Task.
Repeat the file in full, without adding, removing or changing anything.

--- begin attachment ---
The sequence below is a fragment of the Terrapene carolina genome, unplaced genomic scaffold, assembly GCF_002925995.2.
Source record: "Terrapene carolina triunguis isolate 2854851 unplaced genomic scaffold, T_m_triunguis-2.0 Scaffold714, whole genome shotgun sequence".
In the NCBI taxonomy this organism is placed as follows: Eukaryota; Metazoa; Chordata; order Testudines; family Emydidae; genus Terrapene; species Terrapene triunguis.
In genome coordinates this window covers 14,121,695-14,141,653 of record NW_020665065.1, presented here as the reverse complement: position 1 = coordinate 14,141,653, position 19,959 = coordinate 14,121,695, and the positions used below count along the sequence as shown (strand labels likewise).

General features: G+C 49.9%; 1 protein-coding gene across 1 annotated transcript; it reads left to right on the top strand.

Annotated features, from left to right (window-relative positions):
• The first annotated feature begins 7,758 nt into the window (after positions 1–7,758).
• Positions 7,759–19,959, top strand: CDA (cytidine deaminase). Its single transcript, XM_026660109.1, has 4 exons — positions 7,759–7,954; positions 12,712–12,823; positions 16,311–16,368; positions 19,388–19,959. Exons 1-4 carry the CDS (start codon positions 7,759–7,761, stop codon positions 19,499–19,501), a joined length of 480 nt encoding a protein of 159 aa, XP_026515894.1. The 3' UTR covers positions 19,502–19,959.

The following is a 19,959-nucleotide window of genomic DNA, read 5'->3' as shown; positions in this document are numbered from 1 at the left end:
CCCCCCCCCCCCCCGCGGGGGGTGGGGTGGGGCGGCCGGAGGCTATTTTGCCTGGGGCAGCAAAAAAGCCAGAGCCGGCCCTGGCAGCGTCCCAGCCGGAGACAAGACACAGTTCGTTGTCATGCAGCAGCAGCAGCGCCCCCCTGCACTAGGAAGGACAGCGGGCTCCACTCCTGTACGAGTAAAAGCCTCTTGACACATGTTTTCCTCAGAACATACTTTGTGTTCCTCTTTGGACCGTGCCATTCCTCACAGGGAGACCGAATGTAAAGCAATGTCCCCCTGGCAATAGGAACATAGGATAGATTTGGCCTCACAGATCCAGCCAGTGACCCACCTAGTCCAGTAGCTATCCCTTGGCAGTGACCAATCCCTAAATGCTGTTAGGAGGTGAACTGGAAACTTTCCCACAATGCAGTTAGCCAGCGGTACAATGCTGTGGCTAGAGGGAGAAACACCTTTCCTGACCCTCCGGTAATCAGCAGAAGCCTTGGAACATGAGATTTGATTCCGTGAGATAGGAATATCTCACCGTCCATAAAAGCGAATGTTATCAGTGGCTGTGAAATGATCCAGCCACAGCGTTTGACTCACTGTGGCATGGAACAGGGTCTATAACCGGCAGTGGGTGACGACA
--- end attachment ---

The sequence below is a fragment of the Terrapene carolina genome, unplaced genomic scaffold, assembly GCF_002925995.2.
Source record: "Terrapene carolina triunguis isolate 2854851 unplaced genomic scaffold, T_m_triunguis-2.0 Scaffold714, whole genome shotgun sequence".
In the NCBI taxonomy this organism is placed as follows: Eukaryota; Metazoa; Chordata; order Testudines; family Emydidae; genus Terrapene; species Terrapene triunguis.
In genome coordinates this window covers 14,121,695-14,141,653 of record NW_020665065.1, presented here as the reverse complement: position 1 = coordinate 14,141,653, position 19,959 = coordinate 14,121,695, and the positions used below count along the sequence as shown (strand labels likewise).

General features: G+C 49.9%; 1 protein-coding gene across 1 annotated transcript; it reads left to right on the top strand.

Annotated features, from left to right (window-relative positions):
• The first annotated feature begins 7,758 nt into the window (after positions 1–7,758).
• Positions 7,759–19,959, top strand: CDA (cytidine deaminase). Its single transcript, XM_026660109.1, has 4 exons — positions 7,759–7,954; positions 12,712–12,823; positions 16,311–16,368; positions 19,388–19,959. Exons 1-4 carry the CDS (start codon positions 7,759–7,761, stop codon positions 19,499–19,501), a joined length of 480 nt encoding a protein of 159 aa, XP_026515894.1. The 3' UTR covers positions 19,502–19,959.

The following is a 19,959-nucleotide window of genomic DNA, read 5'->3' as shown; positions in this document are numbered from 1 at the left end:
CCCCCCCCCCCCCCGCGGGGGGTGGGGTGGGGCGGCCGGAGGCTATTTTGCCTGGGGCAGCAAAAAAGCCAGAGCCGGCCCTGGCAGCGTCCCAGCCGGAGACAAGACACAGTTCGTTGTCATGCAGCAGCAGCAGCGCCCCCCTGCACTAGGAAGGACAGCGGGCTCCACTCCTGTACGAGTAAAAGCCTCTTGACACATGTTTTCCTCAGAACATACTTTGTGTTCCTCTTTGGACCGTGCCATTCCTCACAGGGAGACCGAATGTAAAGCAATGTCCCCCTGGCAATAGGAACATAGGATAGATTTGGCCTCACAGATCCAGCCAGTGACCCACCTAGTCCAGTAGCTATCCCTTGGCAGTGACCAATCCCTAAATGCTGTTAGGAGGTGAACTGGAAACTTTCCCACAATGCAGTTAGCCAGCGGTACAATGCTGTGGCTAGAGGGAGAAACACCTTTCCTGACCCTCCGGTAATCAGCAGAAGCCTTGGAACATGAGATTTGATTCCGTGAGATAGGAATATCTCACCGTCCATAAAAGCGAATGTTATCAGTGGCTGTGAAATGATCCAGCCACAGCGTTTGACTCACTGTGGCATGGAACAGGGTCTATAACCGGCAGTGGGTGACGACA